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Virtual water: Tracking the unseen water in goods and resources


"Virtual water" was coined in 1993 to help explain why long-predicted water wars driven by water and food security had not occurred among the arid nations of the Middle East and North Africa.

The virtual water notion refers basically to the total amount of freshwater, either from rainfall or irrigation, used in the production of food commodities, including crops and fodder-fed livestock, or other goods and services — agricultural, industrial or otherwise. Taking root in the late 1990s across a range of disciplines, the concept has since expanded and evolved.

Today, virtual water has been cited by many as a potentially valuable tool for influencing trade and water policies to promote conservation and combat water scarcity.

Trading in virtual water between water-rich and water-poor regions has been suggested as a means to allay water scarcity. Read more about how the virtual water concept has gained a foothold among a number of governments and multinational businesses in the October issue of EARTH magazine:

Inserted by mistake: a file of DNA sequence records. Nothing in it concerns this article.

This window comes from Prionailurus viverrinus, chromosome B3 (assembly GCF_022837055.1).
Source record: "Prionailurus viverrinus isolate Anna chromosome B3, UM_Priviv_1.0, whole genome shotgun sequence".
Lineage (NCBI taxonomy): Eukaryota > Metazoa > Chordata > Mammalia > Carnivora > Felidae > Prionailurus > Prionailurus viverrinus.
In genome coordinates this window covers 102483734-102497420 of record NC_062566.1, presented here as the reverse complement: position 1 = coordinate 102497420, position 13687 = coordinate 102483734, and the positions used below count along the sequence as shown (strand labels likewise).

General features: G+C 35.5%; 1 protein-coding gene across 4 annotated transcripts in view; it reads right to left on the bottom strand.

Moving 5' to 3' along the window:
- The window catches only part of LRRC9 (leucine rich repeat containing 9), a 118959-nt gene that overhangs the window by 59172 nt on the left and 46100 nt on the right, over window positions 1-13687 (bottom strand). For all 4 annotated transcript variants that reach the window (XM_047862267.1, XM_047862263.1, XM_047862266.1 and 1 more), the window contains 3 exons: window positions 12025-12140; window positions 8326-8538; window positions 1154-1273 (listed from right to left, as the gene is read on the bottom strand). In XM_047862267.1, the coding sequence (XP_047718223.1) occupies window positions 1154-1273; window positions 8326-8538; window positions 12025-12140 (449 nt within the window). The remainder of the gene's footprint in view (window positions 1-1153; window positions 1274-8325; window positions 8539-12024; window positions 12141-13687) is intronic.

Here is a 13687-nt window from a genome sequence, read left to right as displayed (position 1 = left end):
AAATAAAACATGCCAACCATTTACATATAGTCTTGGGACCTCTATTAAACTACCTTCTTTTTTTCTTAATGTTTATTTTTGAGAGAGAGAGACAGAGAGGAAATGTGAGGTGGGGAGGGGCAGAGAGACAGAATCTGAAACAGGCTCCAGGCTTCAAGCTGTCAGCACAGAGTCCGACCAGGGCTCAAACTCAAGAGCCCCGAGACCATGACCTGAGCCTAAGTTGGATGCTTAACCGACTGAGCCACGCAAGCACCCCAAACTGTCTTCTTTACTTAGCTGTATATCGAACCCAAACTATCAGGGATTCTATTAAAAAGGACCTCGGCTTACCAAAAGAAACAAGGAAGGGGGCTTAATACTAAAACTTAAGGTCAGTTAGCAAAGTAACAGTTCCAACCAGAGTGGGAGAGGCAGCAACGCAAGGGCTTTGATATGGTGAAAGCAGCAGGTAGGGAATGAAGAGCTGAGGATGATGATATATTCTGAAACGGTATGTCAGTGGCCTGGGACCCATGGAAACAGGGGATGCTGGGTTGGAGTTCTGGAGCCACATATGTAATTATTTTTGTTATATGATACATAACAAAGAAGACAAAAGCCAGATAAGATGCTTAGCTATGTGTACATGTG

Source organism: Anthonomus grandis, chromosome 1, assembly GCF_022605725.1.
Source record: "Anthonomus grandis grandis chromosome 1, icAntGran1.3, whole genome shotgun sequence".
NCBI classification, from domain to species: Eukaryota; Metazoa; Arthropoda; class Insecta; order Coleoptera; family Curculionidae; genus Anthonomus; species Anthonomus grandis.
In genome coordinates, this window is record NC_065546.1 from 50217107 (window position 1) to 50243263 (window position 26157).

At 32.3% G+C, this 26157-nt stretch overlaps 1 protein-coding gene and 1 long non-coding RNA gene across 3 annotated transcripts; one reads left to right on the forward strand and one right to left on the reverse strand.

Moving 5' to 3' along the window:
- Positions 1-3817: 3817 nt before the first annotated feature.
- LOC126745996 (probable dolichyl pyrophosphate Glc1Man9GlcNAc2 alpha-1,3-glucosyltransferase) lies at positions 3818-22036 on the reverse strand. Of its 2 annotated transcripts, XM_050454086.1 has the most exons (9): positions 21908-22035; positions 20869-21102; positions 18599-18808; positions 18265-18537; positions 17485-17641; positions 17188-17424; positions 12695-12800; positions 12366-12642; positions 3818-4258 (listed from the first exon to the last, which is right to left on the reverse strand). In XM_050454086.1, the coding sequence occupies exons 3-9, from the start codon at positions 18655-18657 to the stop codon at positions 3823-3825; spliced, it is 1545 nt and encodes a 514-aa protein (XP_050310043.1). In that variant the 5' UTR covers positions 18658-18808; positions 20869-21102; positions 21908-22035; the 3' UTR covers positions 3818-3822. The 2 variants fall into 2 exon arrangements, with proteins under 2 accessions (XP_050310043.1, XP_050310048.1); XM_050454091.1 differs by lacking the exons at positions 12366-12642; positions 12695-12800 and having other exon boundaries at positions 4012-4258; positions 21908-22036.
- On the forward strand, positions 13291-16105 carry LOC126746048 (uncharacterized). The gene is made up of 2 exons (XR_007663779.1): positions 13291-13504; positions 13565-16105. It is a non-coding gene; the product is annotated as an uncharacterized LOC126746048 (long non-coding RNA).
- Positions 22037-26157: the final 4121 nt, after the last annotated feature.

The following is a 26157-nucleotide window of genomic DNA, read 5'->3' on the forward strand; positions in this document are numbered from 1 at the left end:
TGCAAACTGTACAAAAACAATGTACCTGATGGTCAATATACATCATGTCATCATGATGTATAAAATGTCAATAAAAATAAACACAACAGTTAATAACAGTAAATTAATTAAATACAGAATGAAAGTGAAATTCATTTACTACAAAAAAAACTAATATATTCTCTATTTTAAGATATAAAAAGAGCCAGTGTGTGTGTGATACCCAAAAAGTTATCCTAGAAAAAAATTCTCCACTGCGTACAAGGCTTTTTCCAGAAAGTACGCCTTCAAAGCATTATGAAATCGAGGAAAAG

For more stories about the science of our planet, check out EARTH magazine online or subscribe at The October issue, now available on the digital newsstand, features stories following a group of volcanologists as they venture to an erupting volcano in Guatemala to learn its secrets, detailing how Hawaii's Kilauea volcano can shift from mild to wild eruptions, and explaining how the Spanish invasion altered the Peruvian coastline, plus much, much more.


Keep up to date with the latest happenings in Earth, energy and environment news with EARTH magazine online at: Published by the American Geosciences Institute, EARTH is your source for the science behind the headlines.

The American Geosciences Institute is the global leader in geoscience information. AGI is a nonprofit federation of 49 geoscientific and professional associations that represents more than 250,000 geologists, geophysicists and other earth scientists. Founded in 1948, AGI provides information services to geoscientists, serves as a voice of shared interests in the profession, plays a major role in strengthening geoscience education, and strives to increase public awareness of the vital role the geosciences play in society's use of resources, resiliency to natural hazards, and interaction with the environment.

Megan Sever | Eurek Alert!

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